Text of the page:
In relation to periods of detention for persons in custody, the Deputy will be aware that there are a number of statutory provisions which provide for the detention of suspects viz. section 30 of the Offences against the State Act, 1939, as amended by section 10 of the Offences against the State (Amendment) Act, 1998 which applies to all offences contemplated by the Offences against the State legislation, section 4 of the Criminal Justice Act, 1984 which applies to arrestable offences, offences punishable by five years imprisonment or more and section 2 of the Criminal Justice (Drug Trafficking) Act, 1996, which applies to drug trafficking offences. These differing provisions can create certain anomalies. For example, a person suspected of murder can be detained under section 4 of the Criminal Justice Act for up to 12 hours, but if there is evidence of the use of a firearm in the murder that person can be detained for up to 72 hours under section 30 of the Offences Against the State Act, 1939.
The Steering Group on the Effectiveness and Efficiency of An Garda Síochána considered the period of detention permitted under the 1984 Act to be inadequate for the proper investigation of certain serious or complex offences and had recommended that the 1984 Act be amended to provide for a total of 96 hours detention. The expert group, however, recommended that a provision permitting detention for up to 48 hours would be sufficient and should only apply in respect of the more serious offences. I am proposing to accept the expert group's recommendation on the basis that it will apply only to the most serious category of offences including for example, murder or rape.
In relation to further restrictions to the right to silence, the expert group recommended that a provision along the lines of section 7 of the Criminal Justice (Drug Trafficking) Act, 1996 should be extended to all arrestable offences. The steering group had suggested a somewhat wider application. Section 7 of the 1996 Act, and section 5 of the Offences against the State (Amendment) Act, 1998, provide that adverse inferences can be drawn from an accused's decision, when being questioned or charged by the gardaí in relation to a drug trafficking offence, or an offence contemplated by the offences against the State legislation, to remain silent and not mention facts which he or she later relies on at trial. Such adverse inferences could corroborate other evidence, but would not alone be sufficient for a conviction. While I accept the thrust of the expert group's recommendation, I am proposing also in this case to limit its application to the most serious category of offences.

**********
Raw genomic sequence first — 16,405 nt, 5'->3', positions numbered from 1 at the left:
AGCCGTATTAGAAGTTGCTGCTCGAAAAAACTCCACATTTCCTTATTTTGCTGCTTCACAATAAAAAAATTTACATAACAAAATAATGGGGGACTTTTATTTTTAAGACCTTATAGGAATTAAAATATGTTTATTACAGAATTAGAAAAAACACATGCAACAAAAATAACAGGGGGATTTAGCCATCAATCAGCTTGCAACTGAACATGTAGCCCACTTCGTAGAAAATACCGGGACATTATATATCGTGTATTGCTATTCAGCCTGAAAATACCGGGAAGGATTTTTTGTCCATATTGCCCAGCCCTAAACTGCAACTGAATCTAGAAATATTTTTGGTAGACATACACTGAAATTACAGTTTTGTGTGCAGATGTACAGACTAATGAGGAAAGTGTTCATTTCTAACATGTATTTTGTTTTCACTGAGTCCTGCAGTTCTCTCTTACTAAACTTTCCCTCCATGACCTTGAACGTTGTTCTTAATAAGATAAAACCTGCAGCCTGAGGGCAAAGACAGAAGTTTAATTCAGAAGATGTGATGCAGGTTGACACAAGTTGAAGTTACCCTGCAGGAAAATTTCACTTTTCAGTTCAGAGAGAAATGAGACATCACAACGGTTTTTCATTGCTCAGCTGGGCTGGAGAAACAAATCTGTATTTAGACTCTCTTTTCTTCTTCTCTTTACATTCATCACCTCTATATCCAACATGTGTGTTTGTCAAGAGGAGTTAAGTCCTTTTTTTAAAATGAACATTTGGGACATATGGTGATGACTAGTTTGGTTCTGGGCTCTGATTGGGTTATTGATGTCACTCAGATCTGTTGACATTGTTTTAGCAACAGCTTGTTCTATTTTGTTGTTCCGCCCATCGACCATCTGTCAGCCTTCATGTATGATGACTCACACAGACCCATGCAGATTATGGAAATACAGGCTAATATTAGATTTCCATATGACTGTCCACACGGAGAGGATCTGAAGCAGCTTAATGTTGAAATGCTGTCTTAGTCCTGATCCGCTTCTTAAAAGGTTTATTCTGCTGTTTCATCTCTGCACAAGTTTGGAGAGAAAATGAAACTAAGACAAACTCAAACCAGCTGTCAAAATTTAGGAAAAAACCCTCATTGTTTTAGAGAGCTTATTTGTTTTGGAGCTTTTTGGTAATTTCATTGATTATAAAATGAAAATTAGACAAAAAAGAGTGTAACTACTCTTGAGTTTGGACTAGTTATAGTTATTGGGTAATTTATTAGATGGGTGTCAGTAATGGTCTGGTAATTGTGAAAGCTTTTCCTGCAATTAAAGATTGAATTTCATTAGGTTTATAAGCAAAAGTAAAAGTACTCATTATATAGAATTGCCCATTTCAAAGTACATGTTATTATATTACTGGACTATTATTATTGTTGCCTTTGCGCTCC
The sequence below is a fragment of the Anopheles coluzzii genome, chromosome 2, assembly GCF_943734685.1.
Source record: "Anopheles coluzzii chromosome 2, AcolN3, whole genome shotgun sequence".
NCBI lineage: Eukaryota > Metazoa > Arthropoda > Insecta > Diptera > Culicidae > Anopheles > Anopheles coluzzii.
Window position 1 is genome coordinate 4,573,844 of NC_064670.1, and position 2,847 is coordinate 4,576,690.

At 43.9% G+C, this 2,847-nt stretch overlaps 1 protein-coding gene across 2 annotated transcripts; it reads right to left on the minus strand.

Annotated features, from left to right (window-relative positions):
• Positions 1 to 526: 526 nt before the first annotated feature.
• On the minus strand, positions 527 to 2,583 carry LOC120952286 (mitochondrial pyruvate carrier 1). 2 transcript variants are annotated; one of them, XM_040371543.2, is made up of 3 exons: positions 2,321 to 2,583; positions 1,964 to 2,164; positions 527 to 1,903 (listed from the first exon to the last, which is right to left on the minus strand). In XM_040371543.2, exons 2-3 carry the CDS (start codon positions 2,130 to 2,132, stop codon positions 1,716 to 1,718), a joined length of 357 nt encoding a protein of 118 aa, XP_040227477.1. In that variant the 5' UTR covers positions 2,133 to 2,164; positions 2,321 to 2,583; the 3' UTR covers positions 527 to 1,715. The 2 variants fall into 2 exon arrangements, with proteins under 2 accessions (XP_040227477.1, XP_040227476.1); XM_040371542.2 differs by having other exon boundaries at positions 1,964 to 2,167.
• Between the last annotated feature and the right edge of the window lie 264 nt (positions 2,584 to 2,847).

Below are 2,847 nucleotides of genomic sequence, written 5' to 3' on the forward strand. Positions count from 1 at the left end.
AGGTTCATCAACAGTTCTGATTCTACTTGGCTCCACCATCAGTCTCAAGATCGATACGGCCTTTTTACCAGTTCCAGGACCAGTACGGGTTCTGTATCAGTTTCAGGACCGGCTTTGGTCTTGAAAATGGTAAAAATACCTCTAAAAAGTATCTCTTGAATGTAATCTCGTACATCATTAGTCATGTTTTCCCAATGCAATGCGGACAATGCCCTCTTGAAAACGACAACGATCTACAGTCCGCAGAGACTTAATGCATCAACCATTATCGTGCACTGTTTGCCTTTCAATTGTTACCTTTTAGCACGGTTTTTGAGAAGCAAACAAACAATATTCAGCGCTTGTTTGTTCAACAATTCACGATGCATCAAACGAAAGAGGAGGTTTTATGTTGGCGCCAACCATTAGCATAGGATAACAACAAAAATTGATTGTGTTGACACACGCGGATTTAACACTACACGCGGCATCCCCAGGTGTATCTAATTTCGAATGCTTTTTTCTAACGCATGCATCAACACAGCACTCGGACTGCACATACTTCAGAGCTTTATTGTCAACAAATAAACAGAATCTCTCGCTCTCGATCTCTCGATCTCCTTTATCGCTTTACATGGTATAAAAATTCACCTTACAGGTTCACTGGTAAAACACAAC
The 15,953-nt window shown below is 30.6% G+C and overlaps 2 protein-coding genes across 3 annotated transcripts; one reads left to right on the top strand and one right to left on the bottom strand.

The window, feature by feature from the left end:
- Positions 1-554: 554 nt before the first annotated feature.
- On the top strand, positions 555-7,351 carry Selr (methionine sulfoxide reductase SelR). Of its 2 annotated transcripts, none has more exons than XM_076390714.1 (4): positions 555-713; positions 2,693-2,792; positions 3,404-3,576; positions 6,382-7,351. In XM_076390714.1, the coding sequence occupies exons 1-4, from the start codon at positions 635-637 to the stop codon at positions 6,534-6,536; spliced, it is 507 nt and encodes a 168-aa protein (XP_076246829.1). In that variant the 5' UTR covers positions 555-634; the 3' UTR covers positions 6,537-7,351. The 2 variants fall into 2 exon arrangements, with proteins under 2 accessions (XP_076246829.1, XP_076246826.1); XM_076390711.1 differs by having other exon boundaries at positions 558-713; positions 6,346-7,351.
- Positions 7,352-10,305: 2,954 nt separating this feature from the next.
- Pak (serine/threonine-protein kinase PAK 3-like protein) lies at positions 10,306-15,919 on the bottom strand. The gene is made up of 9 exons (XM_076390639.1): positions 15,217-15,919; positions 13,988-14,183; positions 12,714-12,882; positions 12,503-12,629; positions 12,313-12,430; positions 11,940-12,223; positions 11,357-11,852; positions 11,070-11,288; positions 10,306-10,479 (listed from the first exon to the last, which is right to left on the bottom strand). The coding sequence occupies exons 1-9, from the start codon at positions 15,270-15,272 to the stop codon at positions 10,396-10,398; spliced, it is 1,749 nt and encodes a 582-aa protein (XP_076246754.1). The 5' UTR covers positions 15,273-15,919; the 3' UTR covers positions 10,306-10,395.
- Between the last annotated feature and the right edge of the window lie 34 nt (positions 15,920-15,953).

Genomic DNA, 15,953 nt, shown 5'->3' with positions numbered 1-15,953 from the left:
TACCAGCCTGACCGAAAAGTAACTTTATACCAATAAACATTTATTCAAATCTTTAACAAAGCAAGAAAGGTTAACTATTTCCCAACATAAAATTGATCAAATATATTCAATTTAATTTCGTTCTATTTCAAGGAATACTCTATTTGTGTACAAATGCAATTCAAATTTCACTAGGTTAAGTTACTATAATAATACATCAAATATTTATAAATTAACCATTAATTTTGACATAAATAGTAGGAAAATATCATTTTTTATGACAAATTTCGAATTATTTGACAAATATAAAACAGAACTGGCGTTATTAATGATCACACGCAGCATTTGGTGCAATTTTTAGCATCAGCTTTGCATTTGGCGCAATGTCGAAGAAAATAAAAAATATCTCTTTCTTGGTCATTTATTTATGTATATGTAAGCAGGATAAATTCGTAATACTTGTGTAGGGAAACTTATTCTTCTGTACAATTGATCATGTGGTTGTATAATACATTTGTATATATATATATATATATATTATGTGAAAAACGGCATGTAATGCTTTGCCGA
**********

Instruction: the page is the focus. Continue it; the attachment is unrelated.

In relation to further safeguards for persons in custody, these proposals are being put forward against the background of Government approval in July 1999 for the introduction of a nationwide scheme of electronic recording of Garda questioning of detained persons. The national scheme will provide for the mandatory audio-video recording of interviews with persons detained in Garda custody under the detention provisions of the Criminal Justice Act, 1984; the Offences against the State Act, 1939, as amended; the Criminal Justice (Drug Trafficking) Act, 1996; and this Bill, when enacted. I expect a significant number of stations will be equipped for electronic recording of interviews before the end of this year.
I should point out that the 1987 regulations governing treatment of persons in custody in Garda stations will, of course, be applied to the detention provisions of the Bill when, enacted. In addition, I propose to submit proposals to Government for improvements in the operation of the statutory Garda Síochána complaints scheme.